It's not a battery yet. But Washington State University researchers have created a material that can store unprecedented amounts of energy.
The researchers showed how mechanical energy can be stored as chemical energy in the material that was in a small diamond anvil cell.
Using similar pressures to what is found in the center of the earth, the researchers created this new material that could one day be used to create super batteries.
"If you think about it, it is the most condensed form of energy storage outside of nuclear energy," says Choong-Shik Yoo, a WSU chemistry professor and lead author of results published in the journal Nature Chemistry.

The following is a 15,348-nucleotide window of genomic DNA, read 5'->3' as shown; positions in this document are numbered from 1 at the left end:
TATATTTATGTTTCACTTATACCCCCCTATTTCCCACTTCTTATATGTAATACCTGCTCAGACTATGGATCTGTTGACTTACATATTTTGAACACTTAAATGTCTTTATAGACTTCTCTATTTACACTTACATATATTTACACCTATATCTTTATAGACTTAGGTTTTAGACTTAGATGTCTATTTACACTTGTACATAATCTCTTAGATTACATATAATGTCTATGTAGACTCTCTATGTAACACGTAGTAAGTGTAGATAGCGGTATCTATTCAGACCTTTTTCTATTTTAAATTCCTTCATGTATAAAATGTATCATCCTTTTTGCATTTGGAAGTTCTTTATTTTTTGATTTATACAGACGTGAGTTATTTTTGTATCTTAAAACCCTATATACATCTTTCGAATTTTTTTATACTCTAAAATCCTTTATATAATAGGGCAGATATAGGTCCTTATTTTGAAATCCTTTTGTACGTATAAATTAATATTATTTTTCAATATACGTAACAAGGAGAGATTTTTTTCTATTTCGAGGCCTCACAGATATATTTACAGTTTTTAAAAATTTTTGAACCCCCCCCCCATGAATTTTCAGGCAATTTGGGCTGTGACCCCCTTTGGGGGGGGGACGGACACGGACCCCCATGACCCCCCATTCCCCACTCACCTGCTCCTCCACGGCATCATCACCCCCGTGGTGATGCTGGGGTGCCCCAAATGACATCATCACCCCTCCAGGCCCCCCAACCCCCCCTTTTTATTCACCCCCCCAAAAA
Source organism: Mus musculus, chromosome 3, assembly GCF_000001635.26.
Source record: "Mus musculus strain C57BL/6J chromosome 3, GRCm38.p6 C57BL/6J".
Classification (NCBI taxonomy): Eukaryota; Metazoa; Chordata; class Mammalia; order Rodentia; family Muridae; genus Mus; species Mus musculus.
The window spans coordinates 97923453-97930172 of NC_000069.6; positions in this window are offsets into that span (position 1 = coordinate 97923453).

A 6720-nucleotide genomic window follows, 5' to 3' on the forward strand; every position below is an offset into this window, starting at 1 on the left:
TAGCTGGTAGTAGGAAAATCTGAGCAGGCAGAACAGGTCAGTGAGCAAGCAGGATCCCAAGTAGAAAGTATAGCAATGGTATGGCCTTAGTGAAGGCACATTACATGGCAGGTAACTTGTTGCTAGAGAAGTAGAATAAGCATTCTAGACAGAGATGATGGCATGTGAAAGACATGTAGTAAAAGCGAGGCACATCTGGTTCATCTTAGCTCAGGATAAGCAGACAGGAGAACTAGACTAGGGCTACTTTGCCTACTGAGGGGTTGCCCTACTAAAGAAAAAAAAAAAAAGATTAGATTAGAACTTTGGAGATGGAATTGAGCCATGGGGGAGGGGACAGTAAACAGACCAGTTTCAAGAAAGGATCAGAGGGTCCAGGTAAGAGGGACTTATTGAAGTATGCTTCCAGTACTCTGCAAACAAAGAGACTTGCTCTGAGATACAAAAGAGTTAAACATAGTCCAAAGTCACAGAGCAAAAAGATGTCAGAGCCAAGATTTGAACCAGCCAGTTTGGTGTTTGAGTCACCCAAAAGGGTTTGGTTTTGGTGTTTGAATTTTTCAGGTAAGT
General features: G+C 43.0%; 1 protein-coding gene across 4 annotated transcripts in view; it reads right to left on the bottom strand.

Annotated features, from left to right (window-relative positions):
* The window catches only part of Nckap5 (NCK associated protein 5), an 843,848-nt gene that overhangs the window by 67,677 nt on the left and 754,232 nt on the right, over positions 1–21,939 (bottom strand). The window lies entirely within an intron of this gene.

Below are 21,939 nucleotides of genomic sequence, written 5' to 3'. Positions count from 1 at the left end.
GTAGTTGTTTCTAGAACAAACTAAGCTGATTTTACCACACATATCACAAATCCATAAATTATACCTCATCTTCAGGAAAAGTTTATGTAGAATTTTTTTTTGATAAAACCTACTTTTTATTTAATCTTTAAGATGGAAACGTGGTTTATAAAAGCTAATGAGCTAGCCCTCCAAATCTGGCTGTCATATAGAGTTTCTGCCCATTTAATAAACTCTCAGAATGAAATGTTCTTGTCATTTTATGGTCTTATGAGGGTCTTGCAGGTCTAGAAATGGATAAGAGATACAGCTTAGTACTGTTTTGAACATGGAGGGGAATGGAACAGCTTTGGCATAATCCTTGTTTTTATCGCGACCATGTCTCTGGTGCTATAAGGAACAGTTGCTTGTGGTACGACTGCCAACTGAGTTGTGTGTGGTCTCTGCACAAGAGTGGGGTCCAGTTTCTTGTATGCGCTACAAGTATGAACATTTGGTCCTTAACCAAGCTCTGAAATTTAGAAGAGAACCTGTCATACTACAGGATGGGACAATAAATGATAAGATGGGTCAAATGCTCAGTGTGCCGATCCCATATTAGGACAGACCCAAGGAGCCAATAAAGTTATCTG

While the science is still fundamental, it's still fun to consider what the applications would be:
- new energetic material or fuel
- an energy storage device
- super oxidizing materials
- high-temperature superconductors
The material was made of xenon difluoride and was sandwiched between two small diamond anvils. When put under high-pressure conditions, it became a 3-D metallic network structure. It basically squeezed the molecules into this new shape, so its mechanical energy could be stored as chemical energy in the newly formed bonds.
Credit: Washington State University
This post was originally published on Smartplanet.com